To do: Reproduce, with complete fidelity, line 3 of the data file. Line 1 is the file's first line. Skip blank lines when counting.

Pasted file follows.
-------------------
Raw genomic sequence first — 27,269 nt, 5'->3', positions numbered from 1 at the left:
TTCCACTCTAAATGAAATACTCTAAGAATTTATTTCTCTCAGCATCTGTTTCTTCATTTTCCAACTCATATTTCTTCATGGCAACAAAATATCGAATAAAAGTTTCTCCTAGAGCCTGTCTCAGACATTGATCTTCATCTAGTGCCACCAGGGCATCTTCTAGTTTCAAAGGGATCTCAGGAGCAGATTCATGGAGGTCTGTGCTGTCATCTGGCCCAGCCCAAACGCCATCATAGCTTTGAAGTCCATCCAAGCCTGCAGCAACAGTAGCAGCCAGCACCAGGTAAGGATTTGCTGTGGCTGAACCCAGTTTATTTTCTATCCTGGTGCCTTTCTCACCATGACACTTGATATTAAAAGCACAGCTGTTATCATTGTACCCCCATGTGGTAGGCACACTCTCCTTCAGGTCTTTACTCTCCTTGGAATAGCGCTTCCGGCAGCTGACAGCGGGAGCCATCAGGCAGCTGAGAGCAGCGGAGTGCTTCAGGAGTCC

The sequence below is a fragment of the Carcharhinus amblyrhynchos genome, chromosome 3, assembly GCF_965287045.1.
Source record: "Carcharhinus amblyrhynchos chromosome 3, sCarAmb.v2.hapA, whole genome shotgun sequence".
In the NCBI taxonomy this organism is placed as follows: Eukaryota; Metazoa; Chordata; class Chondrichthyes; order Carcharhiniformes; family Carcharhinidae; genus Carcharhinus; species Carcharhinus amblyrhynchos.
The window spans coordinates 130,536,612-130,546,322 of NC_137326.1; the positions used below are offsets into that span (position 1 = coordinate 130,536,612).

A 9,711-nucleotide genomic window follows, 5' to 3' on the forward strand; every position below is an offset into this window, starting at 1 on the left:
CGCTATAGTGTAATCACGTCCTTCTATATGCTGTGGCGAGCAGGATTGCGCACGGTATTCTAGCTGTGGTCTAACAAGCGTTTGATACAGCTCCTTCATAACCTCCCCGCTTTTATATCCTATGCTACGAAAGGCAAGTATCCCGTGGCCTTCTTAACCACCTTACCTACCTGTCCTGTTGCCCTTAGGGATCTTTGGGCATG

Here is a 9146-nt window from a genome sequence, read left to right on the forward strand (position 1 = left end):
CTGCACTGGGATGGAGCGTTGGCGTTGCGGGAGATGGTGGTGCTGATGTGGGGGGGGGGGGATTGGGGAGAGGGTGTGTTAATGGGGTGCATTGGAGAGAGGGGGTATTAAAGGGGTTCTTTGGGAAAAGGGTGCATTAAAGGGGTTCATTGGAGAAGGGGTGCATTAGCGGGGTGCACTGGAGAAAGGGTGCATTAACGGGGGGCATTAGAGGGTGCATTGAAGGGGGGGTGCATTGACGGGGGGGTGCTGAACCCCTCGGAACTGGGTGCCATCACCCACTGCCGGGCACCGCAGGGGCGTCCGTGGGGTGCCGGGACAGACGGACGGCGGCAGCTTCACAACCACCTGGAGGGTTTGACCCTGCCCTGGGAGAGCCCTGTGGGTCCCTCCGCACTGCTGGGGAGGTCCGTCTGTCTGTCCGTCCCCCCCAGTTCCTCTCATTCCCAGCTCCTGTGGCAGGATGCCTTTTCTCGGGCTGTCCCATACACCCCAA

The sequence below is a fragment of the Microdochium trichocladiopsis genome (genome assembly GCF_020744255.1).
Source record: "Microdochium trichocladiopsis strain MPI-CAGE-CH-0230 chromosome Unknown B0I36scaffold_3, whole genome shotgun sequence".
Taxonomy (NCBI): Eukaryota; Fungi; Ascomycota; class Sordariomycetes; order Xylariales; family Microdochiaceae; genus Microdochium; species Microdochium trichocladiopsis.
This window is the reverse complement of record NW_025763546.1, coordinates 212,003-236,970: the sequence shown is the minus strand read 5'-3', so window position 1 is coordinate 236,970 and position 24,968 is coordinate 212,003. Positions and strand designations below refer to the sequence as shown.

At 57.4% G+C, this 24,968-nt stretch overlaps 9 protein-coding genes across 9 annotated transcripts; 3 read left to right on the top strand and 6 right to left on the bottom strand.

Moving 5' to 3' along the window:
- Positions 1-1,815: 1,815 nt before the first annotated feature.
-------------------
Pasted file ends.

The sequence below is a fragment of the Carcharhinus amblyrhynchos genome, chromosome 3, assembly GCF_965287045.1.